Crazy for Miller’s Attention to Detail in Car Crazy
To read G. Wayne Miller’s Car Crazy is like taking a step back into history. Forget the ages of American muscle cars and large chrome bumpers. Imagine, if you will, a world without autonomous technology, GPS, and convertible tops. Car Crazy harkens back to an era when brass was king, and steam was still considered a viable power option, a none-so-sexy, all-too-dangerous age, to which any car enthusiast must tip their hat, an age which Miller has brought to life in this November 2015 release, more than a century following the car’s humble beginnings, in horse stables and basements the world round.
The early years of the automotive world were fraught with every imaginable challenge. Cars were dangerous, killing drivers and pedestrians by the score. Motorists required no test before taking to the road. Regulation was non-existent, and naysayers fought tooth and nail to keep the car from ever becoming a mainstream commodity. But become a commodity it did, and eventually a staple of everyday life, for which car enthusiasts and non-enthusiasts must thanks the Ransom E. Olds, Henry Fords, and Fred Smiths, the racers, creative minds, and underhanded businessmen, who took loud, dirty, dangerous machines and changed the world.
Miller, with his unparalleled research, obvious passion, and careful attention to detail, takes an age of the oily, unsuccessful, and oft untold early automobile and gives it the agency it deserves. Following early racers, as they chugged their massive machines through the muck and mud and rivers of the great west, or the early tinkers and engineers, who built the great ancestors of the industry in their barns, Miller gives a wonderful perspective to the before of an industry most known for everything that came after Ford’s Model T success, in 1908.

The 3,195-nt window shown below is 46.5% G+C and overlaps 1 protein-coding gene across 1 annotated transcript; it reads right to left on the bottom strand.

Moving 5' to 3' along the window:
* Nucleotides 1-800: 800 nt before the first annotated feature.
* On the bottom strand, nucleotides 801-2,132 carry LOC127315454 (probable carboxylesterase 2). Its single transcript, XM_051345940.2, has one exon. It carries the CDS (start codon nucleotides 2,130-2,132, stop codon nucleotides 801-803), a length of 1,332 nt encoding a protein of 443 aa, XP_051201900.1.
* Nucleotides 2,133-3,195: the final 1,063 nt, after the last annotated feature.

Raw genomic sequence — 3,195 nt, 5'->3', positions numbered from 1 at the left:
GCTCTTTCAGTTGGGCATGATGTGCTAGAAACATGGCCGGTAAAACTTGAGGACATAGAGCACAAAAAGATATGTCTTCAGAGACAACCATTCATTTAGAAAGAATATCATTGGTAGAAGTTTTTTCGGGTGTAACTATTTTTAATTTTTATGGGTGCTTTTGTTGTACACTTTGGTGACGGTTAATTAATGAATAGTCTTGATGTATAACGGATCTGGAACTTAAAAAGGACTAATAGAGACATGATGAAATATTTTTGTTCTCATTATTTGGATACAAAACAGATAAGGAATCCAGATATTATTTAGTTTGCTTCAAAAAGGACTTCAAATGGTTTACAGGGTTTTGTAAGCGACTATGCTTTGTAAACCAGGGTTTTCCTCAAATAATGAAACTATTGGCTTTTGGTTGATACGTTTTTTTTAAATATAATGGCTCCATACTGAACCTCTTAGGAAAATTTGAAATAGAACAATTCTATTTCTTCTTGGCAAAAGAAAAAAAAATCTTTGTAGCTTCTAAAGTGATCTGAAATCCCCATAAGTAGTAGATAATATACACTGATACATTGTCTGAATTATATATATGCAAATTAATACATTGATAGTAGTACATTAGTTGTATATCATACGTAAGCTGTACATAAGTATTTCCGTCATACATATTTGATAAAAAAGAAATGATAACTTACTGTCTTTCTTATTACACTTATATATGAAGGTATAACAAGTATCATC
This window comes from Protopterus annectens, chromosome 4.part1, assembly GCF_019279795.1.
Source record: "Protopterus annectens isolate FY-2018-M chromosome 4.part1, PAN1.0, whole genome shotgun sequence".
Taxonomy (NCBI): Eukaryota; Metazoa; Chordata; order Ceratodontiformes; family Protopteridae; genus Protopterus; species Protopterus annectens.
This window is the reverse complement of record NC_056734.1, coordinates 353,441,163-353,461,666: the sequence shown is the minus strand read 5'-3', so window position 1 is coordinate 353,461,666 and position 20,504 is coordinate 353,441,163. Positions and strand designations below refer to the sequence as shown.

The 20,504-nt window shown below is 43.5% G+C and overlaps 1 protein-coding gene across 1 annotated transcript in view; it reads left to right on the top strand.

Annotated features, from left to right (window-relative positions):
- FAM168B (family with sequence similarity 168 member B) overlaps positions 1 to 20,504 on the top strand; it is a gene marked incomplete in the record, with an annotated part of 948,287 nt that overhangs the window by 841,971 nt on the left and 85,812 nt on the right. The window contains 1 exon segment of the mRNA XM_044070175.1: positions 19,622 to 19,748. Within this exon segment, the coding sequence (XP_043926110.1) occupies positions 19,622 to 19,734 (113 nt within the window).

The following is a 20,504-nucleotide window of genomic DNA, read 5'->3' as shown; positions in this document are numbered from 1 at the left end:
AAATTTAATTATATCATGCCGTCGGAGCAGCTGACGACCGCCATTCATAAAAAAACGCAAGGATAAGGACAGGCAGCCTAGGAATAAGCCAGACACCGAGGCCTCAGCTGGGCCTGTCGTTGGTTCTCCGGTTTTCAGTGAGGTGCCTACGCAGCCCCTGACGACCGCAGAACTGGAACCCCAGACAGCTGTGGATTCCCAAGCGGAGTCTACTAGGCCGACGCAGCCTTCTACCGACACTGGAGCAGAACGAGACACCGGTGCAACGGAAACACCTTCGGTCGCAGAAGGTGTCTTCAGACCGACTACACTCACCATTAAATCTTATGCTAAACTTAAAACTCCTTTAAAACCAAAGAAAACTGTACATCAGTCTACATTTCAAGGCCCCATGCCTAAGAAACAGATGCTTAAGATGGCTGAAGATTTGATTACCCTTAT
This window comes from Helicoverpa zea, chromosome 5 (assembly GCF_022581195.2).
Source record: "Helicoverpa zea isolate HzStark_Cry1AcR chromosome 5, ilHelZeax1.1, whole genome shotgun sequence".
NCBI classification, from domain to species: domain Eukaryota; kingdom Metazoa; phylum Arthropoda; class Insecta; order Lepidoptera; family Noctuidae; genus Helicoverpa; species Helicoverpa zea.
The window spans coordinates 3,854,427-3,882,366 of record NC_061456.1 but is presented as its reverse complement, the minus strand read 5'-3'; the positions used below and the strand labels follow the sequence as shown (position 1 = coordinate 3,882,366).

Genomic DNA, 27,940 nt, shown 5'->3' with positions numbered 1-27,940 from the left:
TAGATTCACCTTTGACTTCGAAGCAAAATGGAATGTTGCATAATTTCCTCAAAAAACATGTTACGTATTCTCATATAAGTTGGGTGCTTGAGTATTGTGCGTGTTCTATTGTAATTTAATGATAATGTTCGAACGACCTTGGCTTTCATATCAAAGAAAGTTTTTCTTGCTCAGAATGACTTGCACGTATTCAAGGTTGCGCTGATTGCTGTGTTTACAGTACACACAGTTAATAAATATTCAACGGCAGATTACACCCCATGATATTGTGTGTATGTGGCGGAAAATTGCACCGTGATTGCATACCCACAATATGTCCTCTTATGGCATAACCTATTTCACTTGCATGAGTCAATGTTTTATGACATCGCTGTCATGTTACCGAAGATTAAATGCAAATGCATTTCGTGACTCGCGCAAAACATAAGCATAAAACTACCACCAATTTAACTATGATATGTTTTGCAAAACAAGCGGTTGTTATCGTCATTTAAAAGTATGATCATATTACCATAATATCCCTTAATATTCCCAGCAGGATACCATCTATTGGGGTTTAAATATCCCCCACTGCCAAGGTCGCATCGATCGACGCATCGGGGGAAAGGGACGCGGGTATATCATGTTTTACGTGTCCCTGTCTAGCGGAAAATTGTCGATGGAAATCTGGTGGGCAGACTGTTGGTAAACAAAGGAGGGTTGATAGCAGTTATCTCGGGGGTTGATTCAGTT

The depth to which Miller opens up the world of the early auto is staggering, and he sets the stage with elegance – describing everything from the reprehensible driving conditions of cross-country racing, to the brilliant wealth of early auto exhibits in the grand hotels of young New York City. Even the duller accounts of history, the all too influential, all too dry Selden patent and subsequent lawsuits, are approached with grace and style, interspersed with tales of cross-country racing, underhanded management by auto company presidents, and bawdy, womanizing racecar drivers.
In addition to his simple, yet elegant writing style, which seamlessly threads the integral elements of history through a delightful, but not distracting prose, Miller achieves a wonderful balance of offering information and commentary. His reader finishes the book feeling both academically informed, and prepared for a good-natured debate on how the earliest of America’s auto pioneers directly or indirectly influenced the car industry of today.
It is not an easy feat. Part of Miller’s success stems from a true mastery of a little know, oft ignored era – the years from 1893 to 1908, when car companies rose and fell by the dozen, when car-based fatalities ran rampant, when automakers like the White Sewing Machine Company of Cleveland placed ads promising that their steam-powered vehicles were “absolutely non-explosive”, and one only knows for good reason. Back then, precious few roads existed outside of the major cities, even fewer of them comprised of manmade materials, and not simply well padded dirt, which produced a nice mud bath for any passing motorist in the rain.
Miller accounts for each of these details and more, picking carefully the more interesting elements of the age, when speed was measured in single digits, and average cylinders in double. He makes the history of the car into the history of the world, mixing in the politico, the social, the economic, and even the opinion of the horse. More than simply telling of the times, Miller sets the stage for what will become, towards the end of the book, the dawn of modern motoring. He creates a world in which the success of the Model T is simply the next logical choice in a thus far winding and complicated history.
To tackle this era, morose with its casually high fatalities, slow, even on the track, and slower still on the roadless race west, would prove challenging to any auto enthusiast. It is not the glamorous era of luxury jazz-age limousines. It is not the sexy and powerful age of modern muscle cars. But it is the fundamental beginning, the paleolithic age to our modern automotive Renaissance, by today’s standard unpolished and archaic, but in the context of its history, a truly incredibly time. This dawn of the American Automotive Industry is a must-know era for any auto enthusiast and, with the earliest days of driving in G. Wayne Miller’s capable hands, Car Crazy is a must read.